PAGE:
41. Larkin JChiarion-Sileni VGonzalez Ret alCombined nivolumab and ipilimumab or monotherapy in untreated melanomaN Engl J Med2015;373:2334DOI10.1056/NEJMoa1504030

42. Hellmann MDPaz-Ares LBernabe Caro Ret alNivolumab plus ipilimumab in advanced non-small-cell lung cancerN Engl J Med2019;381:202031DOI10.1056/NEJMoa1910231

43. Kato KDoki YOgata Tet alFirst-line nivolumab plus ipilimumab or chemotherapy versus chemotherapy alone in advanced esophageal squamous cell carcinoma: A Japanese subgroup analysis of open-label, phase 3 trial (CheckMate 648/ONO-4538-50)Esophagus2023;20:291301DOI10.1007/s10388-022-00970-1

44. Chau IAjani JDoki Yet alNivolumab plus chemotherapy or ipilimumab vs chemotherapy as first-line treatment for advanced esophageal squamous cell carcinoma: Expanded efficacy and safety analyses from CheckMate 648Ann Oncol2022;33:S37980DOI10.1016/j.annonc.2022.04.444

45. Kumagai STogashi YKamada Tet alThe PD-1 expression balance between effector and regulatory T cells predicts the clinical efficacy of PD-1 blockade therapiesNat Immunol2020;21:134658DOI10.1038/s41590-020-0769-3

46. Mikuni HWatanabe GKumagai Set al1240P activation status of CD8+ T and Treg cells in the tumor microenvironment potentially predicts the clinical efficacy of nivolumab in advanced esophageal squamous cell carcinomaAnn Oncol2022;33:S1115DOI10.1016/j.annonc.2022.07.1358 Study of Combination Therapies With Pembrolizumab (MK-3475) in Participants With Advanced Esophageal Cancer (MK-3475-06A). Identifier: NCT05342636Available at (accessed date 2 March 2023).

Further Resources

Share this Article
Related Content In Gastrointestinal Cancers
  • Copied to clipboard!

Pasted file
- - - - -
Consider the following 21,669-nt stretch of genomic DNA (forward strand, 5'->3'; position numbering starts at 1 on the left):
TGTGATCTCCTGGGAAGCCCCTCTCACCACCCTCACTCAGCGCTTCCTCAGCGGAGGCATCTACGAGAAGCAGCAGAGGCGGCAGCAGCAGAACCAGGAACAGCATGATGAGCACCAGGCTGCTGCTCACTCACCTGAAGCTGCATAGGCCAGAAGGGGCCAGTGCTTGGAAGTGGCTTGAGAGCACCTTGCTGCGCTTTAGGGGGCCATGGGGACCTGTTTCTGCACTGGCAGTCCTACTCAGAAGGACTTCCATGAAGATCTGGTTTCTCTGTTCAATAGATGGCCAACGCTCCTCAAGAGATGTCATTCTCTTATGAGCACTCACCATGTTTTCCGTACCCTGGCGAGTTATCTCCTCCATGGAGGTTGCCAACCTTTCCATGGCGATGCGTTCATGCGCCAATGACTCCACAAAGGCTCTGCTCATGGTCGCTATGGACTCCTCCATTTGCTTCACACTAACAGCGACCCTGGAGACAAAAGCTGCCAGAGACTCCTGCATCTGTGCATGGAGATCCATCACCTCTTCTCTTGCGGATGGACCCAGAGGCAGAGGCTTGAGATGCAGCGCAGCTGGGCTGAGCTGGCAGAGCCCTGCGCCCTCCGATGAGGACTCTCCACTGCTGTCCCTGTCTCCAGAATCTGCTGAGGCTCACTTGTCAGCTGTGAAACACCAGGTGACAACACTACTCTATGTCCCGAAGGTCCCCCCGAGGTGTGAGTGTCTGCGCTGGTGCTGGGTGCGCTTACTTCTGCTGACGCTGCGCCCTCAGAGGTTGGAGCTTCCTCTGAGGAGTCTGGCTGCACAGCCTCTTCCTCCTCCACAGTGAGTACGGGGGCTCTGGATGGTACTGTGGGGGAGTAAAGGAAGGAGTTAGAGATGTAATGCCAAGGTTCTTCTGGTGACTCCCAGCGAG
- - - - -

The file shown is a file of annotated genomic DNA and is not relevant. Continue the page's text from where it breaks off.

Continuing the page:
accredited arrow-down-editablearrow-downarrow_leftarrow-right-bluearrow-right-dark-bluearrow-right-greenarrow-right-greyarrow-right-orangearrow-right-whitearrow-right-bluearrow-up-orangeavatarcalendarchevron-down consultant-pathologist-nurseconsultant-pathologistcrosscrossdownloademailexclaimationfeedbackfiltergraph-arrowinterviewslinkmdt_iconmenumore_dots nurse-consultantpadlock patient-advocate-pathologistpatient-consultantpatientperson pharmacist-nurseplay_buttonplay-colour-tmcplay-colourAsset 1podcastprinter scenerysearch share single-doctor social_facebooksocial_googleplussocial_instagramsocial_linkedin_altsocial_linkedin_altsocial_pinterestlogo-twitter-glyph-32social_youtubeshape-star (1)tick-bluetick-orangetick-red tick-whiteticktimetranscriptup-arrowwebinar Sponsored Department Location NEW TMM Corporate Services Icons-07NEW TMM Corporate Services Icons-08NEW TMM Corporate Services Icons-09NEW TMM Corporate Services Icons-10NEW TMM Corporate Services Icons-11NEW TMM Corporate Services Icons-12Salary £ TMM-Corp-Site-Icons-01TMM-Corp-Site-Icons-02TMM-Corp-Site-Icons-03TMM-Corp-Site-Icons-04TMM-Corp-Site-Icons-05TMM-Corp-Site-Icons-06TMM-Corp-Site-Icons-07TMM-Corp-Site-Icons-08TMM-Corp-Site-Icons-09TMM-Corp-Site-Icons-10TMM-Corp-Site-Icons-11TMM-Corp-Site-Icons-12TMM-Corp-Site-Icons-13TMM-Corp-Site-Icons-14TMM-Corp-Site-Icons-15TMM-Corp-Site-Icons-16TMM-Corp-Site-Icons-17TMM-Corp-Site-Icons-18TMM-Corp-Site-Icons-19TMM-Corp-Site-Icons-20TMM-Corp-Site-Icons-21TMM-Corp-Site-Icons-22TMM-Corp-Site-Icons-23TMM-Corp-Site-Icons-24TMM-Corp-Site-Icons-25TMM-Corp-Site-Icons-26TMM-Corp-Site-Icons-27TMM-Corp-Site-Icons-28TMM-Corp-Site-Icons-29TMM-Corp-Site-Icons-30TMM-Corp-Site-Icons-31TMM-Corp-Site-Icons-32TMM-Corp-Site-Icons-33TMM-Corp-Site-Icons-34TMM-Corp-Site-Icons-35TMM-Corp-Site-Icons-36TMM-Corp-Site-Icons-37TMM-Corp-Site-Icons-38TMM-Corp-Site-Icons-39TMM-Corp-Site-Icons-40TMM-Corp-Site-Icons-41TMM-Corp-Site-Icons-42TMM-Corp-Site-Icons-43TMM-Corp-Site-Icons-44TMM-Corp-Site-Icons-45TMM-Corp-Site-Icons-46TMM-Corp-Site-Icons-47TMM-Corp-Site-Icons-48TMM-Corp-Site-Icons-49TMM-Corp-Site-Icons-50TMM-Corp-Site-Icons-51TMM-Corp-Site-Icons-52TMM-Corp-Site-Icons-53TMM-Corp-Site-Icons-54TMM-Corp-Site-Icons-55TMM-Corp-Site-Icons-56TMM-Corp-Site-Icons-57TMM-Corp-Site-Icons-58TMM-Corp-Site-Icons-59TMM-Corp-Site-Icons-60TMM-Corp-Site-Icons-61TMM-Corp-Site-Icons-62TMM-Corp-Site-Icons-63TMM-Corp-Site-Icons-64TMM-Corp-Site-Icons-65TMM-Corp-Site-Icons-66TMM-Corp-Site-Icons-67TMM-Corp-Site-Icons-68TMM-Corp-Site-Icons-69TMM-Corp-Site-Icons-70TMM-Corp-Site-Icons-71TMM-Corp-Site-Icons-72